Metropolitan bus patronage has flatlined at 122.5 million trips over the 2016/17 financial year, following a decline on previous years.

Over the past three years, punctuality has fallen from 91 per cent to 80 per cent - below a target of 82 per cent.

Heated negotiations over the new contracts have resulted in a public stand-off, with some operators withdrawing their bus replacement services during rail upgrades in Ballarat in early March.

One bus operator, who did not want to be named, said he was not willing to give up assets owned by his family for decades, even if he stood to make a profit in the sale.

"Every bus owner in Melbourne pays between $450,000 to $500,000 for a new bus, we put our houses, our mortgages, and our reputations on the line to fund this ... we are the ones taking on all the risk," they said.

But Andrew Cornwall, managing director of Ventura, which runs 950 buses, employs 1600 people and has 12 depots across Victoria, said he agreed to sign the new contract last week because it was "commercially feasible" for his company.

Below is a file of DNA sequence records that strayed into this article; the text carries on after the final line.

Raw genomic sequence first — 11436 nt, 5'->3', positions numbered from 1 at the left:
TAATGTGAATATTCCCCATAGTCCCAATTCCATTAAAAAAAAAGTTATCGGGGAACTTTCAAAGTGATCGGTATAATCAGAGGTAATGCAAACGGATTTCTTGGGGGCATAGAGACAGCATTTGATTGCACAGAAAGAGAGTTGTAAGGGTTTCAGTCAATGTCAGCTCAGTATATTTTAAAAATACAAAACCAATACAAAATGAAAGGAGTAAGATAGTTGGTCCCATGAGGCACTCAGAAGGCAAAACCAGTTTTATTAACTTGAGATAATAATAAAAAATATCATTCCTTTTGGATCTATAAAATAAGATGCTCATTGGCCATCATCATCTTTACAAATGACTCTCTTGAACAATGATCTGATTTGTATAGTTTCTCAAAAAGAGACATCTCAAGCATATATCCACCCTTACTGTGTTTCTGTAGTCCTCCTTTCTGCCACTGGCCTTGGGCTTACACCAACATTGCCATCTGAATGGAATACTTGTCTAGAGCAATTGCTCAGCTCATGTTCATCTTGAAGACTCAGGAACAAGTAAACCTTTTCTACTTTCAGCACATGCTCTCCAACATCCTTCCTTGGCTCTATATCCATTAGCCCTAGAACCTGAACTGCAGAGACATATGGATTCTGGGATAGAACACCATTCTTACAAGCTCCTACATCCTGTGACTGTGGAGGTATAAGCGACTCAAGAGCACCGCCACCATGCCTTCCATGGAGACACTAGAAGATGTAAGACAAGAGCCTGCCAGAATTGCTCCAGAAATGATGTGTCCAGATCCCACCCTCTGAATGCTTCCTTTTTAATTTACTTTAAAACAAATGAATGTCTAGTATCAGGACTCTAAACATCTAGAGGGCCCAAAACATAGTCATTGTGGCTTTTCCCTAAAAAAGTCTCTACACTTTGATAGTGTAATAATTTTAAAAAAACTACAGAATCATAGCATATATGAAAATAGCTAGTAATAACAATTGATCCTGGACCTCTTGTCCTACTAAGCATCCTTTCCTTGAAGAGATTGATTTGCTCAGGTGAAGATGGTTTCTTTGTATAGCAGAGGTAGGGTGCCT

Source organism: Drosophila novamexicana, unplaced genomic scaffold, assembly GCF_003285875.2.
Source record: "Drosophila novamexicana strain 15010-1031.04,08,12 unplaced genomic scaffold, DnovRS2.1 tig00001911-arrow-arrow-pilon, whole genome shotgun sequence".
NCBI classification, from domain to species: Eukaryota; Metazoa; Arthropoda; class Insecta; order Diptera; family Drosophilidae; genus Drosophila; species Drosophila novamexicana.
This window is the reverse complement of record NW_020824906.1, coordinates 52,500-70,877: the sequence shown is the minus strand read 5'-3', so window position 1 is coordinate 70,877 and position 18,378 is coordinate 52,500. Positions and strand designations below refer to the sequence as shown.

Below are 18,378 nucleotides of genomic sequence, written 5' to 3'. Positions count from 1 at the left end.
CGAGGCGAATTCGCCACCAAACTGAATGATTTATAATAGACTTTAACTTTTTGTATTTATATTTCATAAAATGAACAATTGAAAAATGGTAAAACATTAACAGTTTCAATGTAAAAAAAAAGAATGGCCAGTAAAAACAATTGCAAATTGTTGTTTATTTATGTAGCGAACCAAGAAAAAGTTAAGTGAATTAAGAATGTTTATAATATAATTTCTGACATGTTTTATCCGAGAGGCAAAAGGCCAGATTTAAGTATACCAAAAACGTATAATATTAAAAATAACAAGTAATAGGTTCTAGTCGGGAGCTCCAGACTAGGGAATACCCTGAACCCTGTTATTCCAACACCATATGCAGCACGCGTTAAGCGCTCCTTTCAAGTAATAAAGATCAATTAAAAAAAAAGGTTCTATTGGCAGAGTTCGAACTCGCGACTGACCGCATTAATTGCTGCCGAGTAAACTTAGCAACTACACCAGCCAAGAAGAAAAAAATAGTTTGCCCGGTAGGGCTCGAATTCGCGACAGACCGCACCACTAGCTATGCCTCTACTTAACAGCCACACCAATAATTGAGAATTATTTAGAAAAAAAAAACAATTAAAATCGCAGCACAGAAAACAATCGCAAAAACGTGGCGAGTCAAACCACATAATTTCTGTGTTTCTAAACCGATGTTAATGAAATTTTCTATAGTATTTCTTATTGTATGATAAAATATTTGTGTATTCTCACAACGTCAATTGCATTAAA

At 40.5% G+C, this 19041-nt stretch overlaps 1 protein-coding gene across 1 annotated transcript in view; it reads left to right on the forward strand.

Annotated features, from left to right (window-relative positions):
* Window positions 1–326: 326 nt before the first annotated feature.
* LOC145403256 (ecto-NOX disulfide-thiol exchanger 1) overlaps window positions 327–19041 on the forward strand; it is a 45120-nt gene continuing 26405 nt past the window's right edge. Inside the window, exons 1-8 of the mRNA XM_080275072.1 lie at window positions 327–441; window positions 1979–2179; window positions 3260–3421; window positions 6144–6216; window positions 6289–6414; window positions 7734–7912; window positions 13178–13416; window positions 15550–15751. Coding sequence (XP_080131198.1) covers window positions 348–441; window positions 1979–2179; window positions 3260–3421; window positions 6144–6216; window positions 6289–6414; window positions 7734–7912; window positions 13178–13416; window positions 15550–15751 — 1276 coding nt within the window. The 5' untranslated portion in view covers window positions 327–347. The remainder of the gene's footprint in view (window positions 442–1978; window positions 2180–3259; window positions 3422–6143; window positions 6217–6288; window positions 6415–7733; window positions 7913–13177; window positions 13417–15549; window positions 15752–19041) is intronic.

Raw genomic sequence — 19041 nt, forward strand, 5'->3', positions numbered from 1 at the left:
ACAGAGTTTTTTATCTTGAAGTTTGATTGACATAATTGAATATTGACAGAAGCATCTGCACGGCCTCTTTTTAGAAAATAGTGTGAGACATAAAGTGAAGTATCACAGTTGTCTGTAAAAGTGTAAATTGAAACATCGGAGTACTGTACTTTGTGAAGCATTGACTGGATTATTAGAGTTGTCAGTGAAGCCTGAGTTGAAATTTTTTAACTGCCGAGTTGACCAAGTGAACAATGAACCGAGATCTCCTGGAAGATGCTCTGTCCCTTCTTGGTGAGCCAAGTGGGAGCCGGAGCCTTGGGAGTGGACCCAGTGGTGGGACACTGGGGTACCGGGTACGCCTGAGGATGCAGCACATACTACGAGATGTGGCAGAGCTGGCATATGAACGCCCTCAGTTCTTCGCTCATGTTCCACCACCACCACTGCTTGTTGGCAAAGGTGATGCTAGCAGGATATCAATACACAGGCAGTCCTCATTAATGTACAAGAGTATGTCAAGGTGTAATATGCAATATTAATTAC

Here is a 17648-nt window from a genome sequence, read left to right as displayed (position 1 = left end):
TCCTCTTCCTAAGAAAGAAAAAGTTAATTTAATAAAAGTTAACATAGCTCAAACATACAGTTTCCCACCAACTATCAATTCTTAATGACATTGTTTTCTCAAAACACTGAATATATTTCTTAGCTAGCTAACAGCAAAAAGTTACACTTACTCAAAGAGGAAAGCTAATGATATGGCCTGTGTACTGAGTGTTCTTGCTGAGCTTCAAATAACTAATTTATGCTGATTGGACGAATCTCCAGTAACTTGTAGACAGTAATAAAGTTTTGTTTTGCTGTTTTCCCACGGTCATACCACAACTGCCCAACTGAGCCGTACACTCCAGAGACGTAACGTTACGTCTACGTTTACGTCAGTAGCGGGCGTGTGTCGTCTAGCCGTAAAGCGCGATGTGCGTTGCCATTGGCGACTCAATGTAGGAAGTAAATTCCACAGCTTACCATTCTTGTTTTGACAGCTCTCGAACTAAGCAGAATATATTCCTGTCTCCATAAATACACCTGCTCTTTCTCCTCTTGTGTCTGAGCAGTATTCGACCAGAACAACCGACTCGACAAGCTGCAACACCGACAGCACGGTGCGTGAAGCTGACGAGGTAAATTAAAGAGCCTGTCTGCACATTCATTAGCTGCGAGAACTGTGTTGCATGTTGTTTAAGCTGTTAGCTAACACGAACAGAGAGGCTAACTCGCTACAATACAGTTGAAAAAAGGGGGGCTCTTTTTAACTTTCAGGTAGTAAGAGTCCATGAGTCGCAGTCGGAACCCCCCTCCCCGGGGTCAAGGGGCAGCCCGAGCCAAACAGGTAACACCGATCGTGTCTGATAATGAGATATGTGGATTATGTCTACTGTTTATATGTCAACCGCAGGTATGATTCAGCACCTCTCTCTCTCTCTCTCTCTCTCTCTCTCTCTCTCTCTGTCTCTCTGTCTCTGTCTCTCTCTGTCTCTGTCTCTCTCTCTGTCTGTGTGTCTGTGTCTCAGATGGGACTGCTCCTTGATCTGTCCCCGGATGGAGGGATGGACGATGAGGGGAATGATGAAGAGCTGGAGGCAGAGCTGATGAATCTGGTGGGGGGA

A government spokeswoman said performance targets are linked to financial incentives under the new contracts, which will kick in on July 1.

Opposition public transport spokesman David Davis accused the government of pushing a "socialist agenda reminiscent of a time before the Berlin Wall fell" by trying to buy the bus infrastructure.

"Every Victorian wants to see a properly functioning bus system that coordinates with other modes effectively and to see value for taxpayers, however this can best be achieved by proper management and negotiation," he said.

The Andrews government would not release the new bus contracts until negotiations with all operators had ended.
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Re: 2018 Melbourne Bus Contracts

Postby B10BLE » Wed Apr 04, 2018 2:50 am

Public Transport Minister Jacinta Allan announced on Monday that the state's biggest bus company, Ventura, and another two operators, Donric and CDC Victoria, signed new 10-year contracts, which will see their assets acquired by the state government when the contracts end.


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Re: 2018 Melbourne Bus Contracts

Postby Fleet Lists » Wed Apr 04, 2018 8:17 am

Only if they do not again get the contract in 2028. There will be some changes of government by then which could totally change that anyway.